Growing up eating Liberian pepper soup taught me the importance of the perfect bowl of soup. When an aunty invited us over for a mammoth pot of meaty soup, there were decisions to be made. "How will I eat my soup today?"
The choices begin even before the soup is ladled into the large bowls that are only taken down for this purpose. One must determine what starch will go with their soup: rice or fufu. If it's fufu, do you want cassava or plantain fufu. How about dumboy, which is fermented fufu? Not many of the kids choose that one.
Next are the add-ins. Unlike with pho or Asian noodle soups, the condiments and flavorings are usually added to the bowl before the soup. This gives the eater a chance to mash everything together without slopping soup out of the bowl. Exotic ingredients like okra, bitterball, benin seed (mashed sesame seeds), vinegar pepper sauce, and steamed habenero peppers are all laid out for the taking. Along side these are more conventional things like peanut butter and lime that have a very distinctive effect on the flavor of the soup but should never be added together.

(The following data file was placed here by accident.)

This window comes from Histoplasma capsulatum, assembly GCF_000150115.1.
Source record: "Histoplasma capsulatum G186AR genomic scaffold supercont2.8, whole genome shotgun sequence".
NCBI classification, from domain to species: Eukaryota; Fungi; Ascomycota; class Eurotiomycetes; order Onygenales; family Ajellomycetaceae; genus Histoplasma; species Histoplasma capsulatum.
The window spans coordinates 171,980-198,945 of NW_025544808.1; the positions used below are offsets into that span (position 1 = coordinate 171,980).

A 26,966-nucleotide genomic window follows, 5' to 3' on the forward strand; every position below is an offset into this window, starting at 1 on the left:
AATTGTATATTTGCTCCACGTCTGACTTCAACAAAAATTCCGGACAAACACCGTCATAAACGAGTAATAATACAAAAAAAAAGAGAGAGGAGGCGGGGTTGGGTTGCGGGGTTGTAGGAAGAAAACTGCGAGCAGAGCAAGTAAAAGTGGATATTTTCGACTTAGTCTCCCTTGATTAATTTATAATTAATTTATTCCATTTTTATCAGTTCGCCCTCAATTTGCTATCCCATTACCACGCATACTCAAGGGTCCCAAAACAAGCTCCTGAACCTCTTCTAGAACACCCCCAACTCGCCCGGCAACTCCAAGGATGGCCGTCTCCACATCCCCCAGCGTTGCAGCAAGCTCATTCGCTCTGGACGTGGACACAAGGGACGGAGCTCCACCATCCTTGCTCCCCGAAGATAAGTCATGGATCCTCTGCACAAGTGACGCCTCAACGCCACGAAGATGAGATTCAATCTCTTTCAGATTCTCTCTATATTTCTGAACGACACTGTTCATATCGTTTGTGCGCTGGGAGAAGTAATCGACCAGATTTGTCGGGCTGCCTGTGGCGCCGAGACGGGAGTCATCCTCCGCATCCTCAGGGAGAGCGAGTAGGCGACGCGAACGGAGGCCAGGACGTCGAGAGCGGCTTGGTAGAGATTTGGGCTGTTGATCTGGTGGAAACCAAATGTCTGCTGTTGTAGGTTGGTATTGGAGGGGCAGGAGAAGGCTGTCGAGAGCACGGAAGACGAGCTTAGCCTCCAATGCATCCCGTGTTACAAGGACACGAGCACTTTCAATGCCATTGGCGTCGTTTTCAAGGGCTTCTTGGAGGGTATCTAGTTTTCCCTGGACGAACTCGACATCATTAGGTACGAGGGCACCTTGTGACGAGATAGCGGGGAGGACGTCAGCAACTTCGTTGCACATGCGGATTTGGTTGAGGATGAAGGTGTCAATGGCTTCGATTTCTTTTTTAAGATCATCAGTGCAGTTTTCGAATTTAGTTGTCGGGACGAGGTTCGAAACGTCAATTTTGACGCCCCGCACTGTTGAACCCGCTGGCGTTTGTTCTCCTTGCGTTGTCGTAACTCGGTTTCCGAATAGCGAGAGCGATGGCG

This process of adding, mashing, mixing and adding more is how I grew up eating soup and instilled in me the idea that sometimes food has to be doctored to be enjoyed. The fact that no two people's bowls are identical is thrilling.
So in the spirit of winter (you remember winter, when it's supposed to be COLD), I will be focusing on soups and stews that warm the body and the spirit. First up: Pho!